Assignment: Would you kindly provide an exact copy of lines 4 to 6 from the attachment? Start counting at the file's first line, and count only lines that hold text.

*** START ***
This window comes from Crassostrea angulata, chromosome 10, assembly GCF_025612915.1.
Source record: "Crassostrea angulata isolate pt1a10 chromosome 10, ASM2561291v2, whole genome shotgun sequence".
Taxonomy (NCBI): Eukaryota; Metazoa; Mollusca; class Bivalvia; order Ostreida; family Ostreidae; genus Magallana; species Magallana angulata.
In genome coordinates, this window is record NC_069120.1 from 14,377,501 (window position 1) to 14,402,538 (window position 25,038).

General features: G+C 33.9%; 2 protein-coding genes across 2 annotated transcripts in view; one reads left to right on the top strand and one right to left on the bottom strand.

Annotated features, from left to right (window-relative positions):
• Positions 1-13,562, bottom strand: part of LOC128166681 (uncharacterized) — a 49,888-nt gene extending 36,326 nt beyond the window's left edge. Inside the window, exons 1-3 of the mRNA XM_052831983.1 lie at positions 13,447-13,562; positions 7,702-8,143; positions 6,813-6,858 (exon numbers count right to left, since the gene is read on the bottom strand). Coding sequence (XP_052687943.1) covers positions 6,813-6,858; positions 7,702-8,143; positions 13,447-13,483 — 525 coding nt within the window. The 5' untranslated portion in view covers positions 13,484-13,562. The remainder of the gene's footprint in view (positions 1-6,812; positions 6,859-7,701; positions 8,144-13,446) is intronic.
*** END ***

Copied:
In genome coordinates, this window is record NC_069120.1 from 14,377,501 (window position 1) to 14,402,538 (window position 25,038).

General features: G+C 33.9%; 2 protein-coding genes across 2 annotated transcripts in view; one reads left to right on the top strand and one right to left on the bottom strand.

Annotated features, from left to right (window-relative positions):